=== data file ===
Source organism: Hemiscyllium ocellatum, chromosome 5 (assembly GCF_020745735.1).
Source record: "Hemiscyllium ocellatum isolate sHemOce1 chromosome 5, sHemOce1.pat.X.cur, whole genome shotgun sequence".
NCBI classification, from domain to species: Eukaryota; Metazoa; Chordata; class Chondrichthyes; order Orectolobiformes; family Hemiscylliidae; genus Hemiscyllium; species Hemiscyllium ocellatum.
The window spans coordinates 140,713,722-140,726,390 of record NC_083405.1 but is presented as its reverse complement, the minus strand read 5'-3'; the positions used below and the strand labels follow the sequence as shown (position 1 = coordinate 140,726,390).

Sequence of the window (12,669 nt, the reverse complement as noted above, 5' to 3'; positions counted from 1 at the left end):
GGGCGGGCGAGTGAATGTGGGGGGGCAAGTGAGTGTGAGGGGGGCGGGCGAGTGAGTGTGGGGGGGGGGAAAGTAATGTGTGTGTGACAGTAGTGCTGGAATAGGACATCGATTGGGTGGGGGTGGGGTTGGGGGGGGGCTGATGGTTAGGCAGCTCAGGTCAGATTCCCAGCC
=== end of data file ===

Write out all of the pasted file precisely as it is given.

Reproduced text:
Source organism: Hemiscyllium ocellatum, chromosome 5 (assembly GCF_020745735.1).
Source record: "Hemiscyllium ocellatum isolate sHemOce1 chromosome 5, sHemOce1.pat.X.cur, whole genome shotgun sequence".
NCBI classification, from domain to species: Eukaryota; Metazoa; Chordata; class Chondrichthyes; order Orectolobiformes; family Hemiscylliidae; genus Hemiscyllium; species Hemiscyllium ocellatum.
The window spans coordinates 140,713,722-140,726,390 of record NC_083405.1 but is presented as its reverse complement, the minus strand read 5'-3'; the positions used below and the strand labels follow the sequence as shown (position 1 = coordinate 140,726,390).

Sequence of the window (12,669 nt, the reverse complement as noted above, 5' to 3'; positions counted from 1 at the left end):
GGGCGGGCGAGTGAATGTGGGGGGGCAAGTGAGTGTGAGGGGGGCGGGCGAGTGAGTGTGGGGGGGGGGAAAGTAATGTGTGTGTGACAGTAGTGCTGGAATAGGACATCGATTGGGTGGGGGTGGGGTTGGGGGGGGGCTGATGGTTAGGCAGCTCAGGTCAGATTCCCAGCC